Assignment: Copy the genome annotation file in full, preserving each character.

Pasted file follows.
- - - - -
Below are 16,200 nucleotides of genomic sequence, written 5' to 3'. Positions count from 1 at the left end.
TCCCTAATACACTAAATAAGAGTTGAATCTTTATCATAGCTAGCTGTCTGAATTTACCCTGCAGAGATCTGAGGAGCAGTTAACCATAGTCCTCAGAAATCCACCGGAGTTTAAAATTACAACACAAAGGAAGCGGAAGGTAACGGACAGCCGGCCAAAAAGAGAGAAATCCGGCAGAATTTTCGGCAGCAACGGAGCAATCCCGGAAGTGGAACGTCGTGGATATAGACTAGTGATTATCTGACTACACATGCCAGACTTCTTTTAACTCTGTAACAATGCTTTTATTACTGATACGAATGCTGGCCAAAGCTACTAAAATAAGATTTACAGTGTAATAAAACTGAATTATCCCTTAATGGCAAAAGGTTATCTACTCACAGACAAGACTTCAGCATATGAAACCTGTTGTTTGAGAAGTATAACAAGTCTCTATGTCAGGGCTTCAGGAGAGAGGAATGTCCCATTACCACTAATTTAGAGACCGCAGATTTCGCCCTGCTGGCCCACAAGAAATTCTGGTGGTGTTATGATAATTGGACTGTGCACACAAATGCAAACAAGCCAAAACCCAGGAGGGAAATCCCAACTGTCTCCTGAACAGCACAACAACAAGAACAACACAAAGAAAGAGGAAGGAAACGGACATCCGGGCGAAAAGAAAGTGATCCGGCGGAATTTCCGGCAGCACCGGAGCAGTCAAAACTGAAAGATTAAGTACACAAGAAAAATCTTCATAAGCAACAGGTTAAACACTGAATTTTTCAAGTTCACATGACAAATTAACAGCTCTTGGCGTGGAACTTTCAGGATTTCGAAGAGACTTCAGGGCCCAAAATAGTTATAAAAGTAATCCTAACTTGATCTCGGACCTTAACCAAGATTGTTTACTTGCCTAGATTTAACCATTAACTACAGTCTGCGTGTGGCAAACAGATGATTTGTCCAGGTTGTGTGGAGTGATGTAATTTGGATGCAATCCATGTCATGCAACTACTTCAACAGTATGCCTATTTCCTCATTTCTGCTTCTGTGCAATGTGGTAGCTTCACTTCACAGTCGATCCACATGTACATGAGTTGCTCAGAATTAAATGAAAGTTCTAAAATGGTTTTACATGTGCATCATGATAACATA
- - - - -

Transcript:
Below are 16,200 nucleotides of genomic sequence, written 5' to 3'. Positions count from 1 at the left end.
TCCCTAATACACTAAATAAGAGTTGAATCTTTATCATAGCTAGCTGTCTGAATTTACCCTGCAGAGATCTGAGGAGCAGTTAACCATAGTCCTCAGAAATCCACCGGAGTTTAAAATTACAACACAAAGGAAGCGGAAGGTAACGGACAGCCGGCCAAAAAGAGAGAAATCCGGCAGAATTTTCGGCAGCAACGGAGCAATCCCGGAAGTGGAACGTCGTGGATATAGACTAGTGATTATCTGACTACACATGCCAGACTTCTTTTAACTCTGTAACAATGCTTTTATTACTGATACGAATGCTGGCCAAAGCTACTAAAATAAGATTTACAGTGTAATAAAACTGAATTATCCCTTAATGGCAAAAGGTTATCTACTCACAGACAAGACTTCAGCATATGAAACCTGTTGTTTGAGAAGTATAACAAGTCTCTATGTCAGGGCTTCAGGAGAGAGGAATGTCCCATTACCACTAATTTAGAGACCGCAGATTTCGCCCTGCTGGCCCACAAGAAATTCTGGTGGTGTTATGATAATTGGACTGTGCACACAAATGCAAACAAGCCAAAACCCAGGAGGGAAATCCCAACTGTCTCCTGAACAGCACAACAACAAGAACAACACAAAGAAAGAGGAAGGAAACGGACATCCGGGCGAAAAGAAAGTGATCCGGCGGAATTTCCGGCAGCACCGGAGCAGTCAAAACTGAAAGATTAAGTACACAAGAAAAATCTTCATAAGCAACAGGTTAAACACTGAATTTTTCAAGTTCACATGACAAATTAACAGCTCTTGGCGTGGAACTTTCAGGATTTCGAAGAGACTTCAGGGCCCAAAATAGTTATAAAAGTAATCCTAACTTGATCTCGGACCTTAACCAAGATTGTTTACTTGCCTAGATTTAACCATTAACTACAGTCTGCGTGTGGCAAACAGATGATTTGTCCAGGTTGTGTGGAGTGATGTAATTTGGATGCAATCCATGTCATGCAACTACTTCAACAGTATGCCTATTTCCTCATTTCTGCTTCTGTGCAATGTGGTAGCTTCACTTCACAGTCGATCCACATGTACATGAGTTGCTCAGAATTAAATGAAAGTTCTAAAATGGTTTTACATGTGCATCATGATAACATA